One of the games that I was inspired by is Peach Blood, where you also run around eating things that are smaller than you. I was also told that my program was similar to Splatoon, which I’ve never played but it looks cool.

(music by Project Noot

I drew a face for the character but you can’t actually see it while drawing. whoops!


This is the best drawing I made with my program; it is an intellectual cat.


Some early sketches.



The first version of my program took my face and made it smooth. I thought this was pretty cool, and my friend Eileen Lee told me it reminded her of noppera bo monsters (faceless ghosts). However, I realized that I tailored the program very specifically to my own face. It wasn’t smooth enough when I tested it on people with a visible nose bridge, but by trying to remove the nose bridge I ended up erasing my glasses. It was also hard to erase things like cheekbones, since it might end up blurring into things outside of the face and produce the wrong colors. Pretty much, it worked well for me because my face is flat to begin with. :’)

I made a second version using a similar idea, but instead of choosing areas to smooth based on facial landmarks, the user can select which areas need to be “corrected” using colored markings. I was heavily inspired by the Peter Campus performance  where he paints green paint on his face and uses chroma key to show another image of his face underneath. I think this version is better for a performance because you can slowly increase the amount of smoothing on your face.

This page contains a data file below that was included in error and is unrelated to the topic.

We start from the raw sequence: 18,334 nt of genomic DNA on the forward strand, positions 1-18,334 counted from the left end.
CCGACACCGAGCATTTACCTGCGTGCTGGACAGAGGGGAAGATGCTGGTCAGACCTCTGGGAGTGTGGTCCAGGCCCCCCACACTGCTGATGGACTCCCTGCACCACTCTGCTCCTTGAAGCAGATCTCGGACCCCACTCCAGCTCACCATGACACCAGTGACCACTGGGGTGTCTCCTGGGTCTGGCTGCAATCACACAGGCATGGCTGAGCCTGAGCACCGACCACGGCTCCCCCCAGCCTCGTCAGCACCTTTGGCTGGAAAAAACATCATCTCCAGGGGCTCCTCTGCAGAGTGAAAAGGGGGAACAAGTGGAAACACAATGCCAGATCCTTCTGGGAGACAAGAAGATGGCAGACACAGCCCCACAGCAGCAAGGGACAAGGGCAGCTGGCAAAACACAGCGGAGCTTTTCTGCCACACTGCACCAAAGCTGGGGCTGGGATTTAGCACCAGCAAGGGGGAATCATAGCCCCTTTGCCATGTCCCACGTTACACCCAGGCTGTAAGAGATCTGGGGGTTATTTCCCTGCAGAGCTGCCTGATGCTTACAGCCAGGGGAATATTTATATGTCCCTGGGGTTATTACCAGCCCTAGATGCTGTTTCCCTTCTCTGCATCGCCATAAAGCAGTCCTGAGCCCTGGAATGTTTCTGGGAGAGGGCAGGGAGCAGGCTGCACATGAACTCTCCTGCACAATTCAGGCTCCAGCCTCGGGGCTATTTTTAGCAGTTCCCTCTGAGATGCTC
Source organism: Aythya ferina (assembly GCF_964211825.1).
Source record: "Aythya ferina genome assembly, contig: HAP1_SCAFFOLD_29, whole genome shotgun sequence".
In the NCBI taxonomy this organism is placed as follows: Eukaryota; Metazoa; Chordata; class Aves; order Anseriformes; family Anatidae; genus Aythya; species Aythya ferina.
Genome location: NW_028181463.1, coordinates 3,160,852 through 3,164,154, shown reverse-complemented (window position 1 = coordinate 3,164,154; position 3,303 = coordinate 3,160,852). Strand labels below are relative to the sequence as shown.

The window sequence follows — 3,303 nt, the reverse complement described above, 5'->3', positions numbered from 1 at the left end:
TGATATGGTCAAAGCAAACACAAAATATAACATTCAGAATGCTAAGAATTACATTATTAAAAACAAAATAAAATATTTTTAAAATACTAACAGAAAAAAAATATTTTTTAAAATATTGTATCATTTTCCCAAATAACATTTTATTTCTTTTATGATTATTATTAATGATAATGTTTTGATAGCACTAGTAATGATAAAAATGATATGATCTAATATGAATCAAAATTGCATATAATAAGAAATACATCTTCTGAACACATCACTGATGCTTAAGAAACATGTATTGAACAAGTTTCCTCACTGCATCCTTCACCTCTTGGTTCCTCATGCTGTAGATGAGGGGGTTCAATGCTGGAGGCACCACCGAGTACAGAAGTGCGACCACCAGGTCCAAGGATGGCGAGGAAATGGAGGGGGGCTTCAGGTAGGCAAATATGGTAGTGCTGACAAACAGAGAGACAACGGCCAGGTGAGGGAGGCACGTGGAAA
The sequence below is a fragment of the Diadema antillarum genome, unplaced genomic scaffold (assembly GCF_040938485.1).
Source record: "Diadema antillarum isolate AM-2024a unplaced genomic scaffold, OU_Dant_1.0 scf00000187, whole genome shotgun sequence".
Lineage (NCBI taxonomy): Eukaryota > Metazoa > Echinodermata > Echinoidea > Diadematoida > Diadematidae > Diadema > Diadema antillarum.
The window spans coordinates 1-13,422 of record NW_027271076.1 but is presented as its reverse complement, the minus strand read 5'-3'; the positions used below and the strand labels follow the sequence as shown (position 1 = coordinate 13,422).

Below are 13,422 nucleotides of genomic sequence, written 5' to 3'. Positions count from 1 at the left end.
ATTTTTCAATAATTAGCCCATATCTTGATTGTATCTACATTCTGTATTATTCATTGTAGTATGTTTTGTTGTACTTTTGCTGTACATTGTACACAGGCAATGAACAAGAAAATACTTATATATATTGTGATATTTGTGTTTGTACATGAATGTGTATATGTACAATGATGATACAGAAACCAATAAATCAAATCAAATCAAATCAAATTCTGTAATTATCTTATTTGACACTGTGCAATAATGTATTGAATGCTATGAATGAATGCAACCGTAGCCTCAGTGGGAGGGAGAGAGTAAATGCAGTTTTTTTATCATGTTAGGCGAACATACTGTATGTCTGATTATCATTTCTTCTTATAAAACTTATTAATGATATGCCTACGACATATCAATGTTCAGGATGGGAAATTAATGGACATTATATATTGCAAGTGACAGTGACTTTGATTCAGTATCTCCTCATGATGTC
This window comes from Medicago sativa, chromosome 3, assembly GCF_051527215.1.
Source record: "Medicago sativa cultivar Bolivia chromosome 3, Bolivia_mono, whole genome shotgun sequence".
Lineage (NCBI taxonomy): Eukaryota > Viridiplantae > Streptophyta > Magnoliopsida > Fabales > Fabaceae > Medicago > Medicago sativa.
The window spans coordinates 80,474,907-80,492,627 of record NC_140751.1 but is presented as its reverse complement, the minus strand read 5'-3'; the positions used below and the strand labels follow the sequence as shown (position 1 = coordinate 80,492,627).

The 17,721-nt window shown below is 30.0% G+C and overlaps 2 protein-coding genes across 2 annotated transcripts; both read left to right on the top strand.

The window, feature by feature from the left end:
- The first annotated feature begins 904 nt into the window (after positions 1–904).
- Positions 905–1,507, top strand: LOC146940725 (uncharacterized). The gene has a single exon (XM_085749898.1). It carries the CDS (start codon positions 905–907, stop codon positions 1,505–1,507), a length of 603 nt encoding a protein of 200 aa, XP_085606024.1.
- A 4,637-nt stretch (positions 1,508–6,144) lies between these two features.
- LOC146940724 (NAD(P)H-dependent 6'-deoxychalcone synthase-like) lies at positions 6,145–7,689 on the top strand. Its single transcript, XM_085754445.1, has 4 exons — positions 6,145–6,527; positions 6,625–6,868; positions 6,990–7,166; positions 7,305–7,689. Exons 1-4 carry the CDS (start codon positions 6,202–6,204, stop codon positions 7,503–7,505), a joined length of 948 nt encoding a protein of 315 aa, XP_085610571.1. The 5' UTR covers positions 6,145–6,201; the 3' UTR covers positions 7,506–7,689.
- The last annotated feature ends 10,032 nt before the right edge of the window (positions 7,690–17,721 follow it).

I made this project because I was thinking about having insecurity about your face, and also our weird obsession with “nice” or “smooth” skin. When I see my relatives, they usually greet me by commenting on my face or skin. Things like this often make me wish I could hide my face completely.

All of the blending was achieved with OpenCV seamless clone, and the face tracking in the first version was done with dlib. Special thanks to that school cancellation that gave me 5 more days to work on this!


The Sandbox of Life by Sensebellum is an installation that uses sand, computer vision, and projection mappings to illuminate a sandbox with different imagery depending on the height of the sand. Users can sculpt the sand using their hands or brushes. The sandbox projects in different modes, including earth terrain, lasers, and even Game of Life cells that emerge from sand boundaries. I am interested in this project because it requires a touch input and produces a visual output, but playing with sand is much more sensory than, for example, touching a screen. There is a fluidity to the sand that creates very interesting projections. I also like how the project includes several different modes, since it’s repurposing the technology to create a variety of experiences. In general, I think projects involving projection mapping are pretty cool! I enjoy the combination of digital and physical that makes art feel more involved.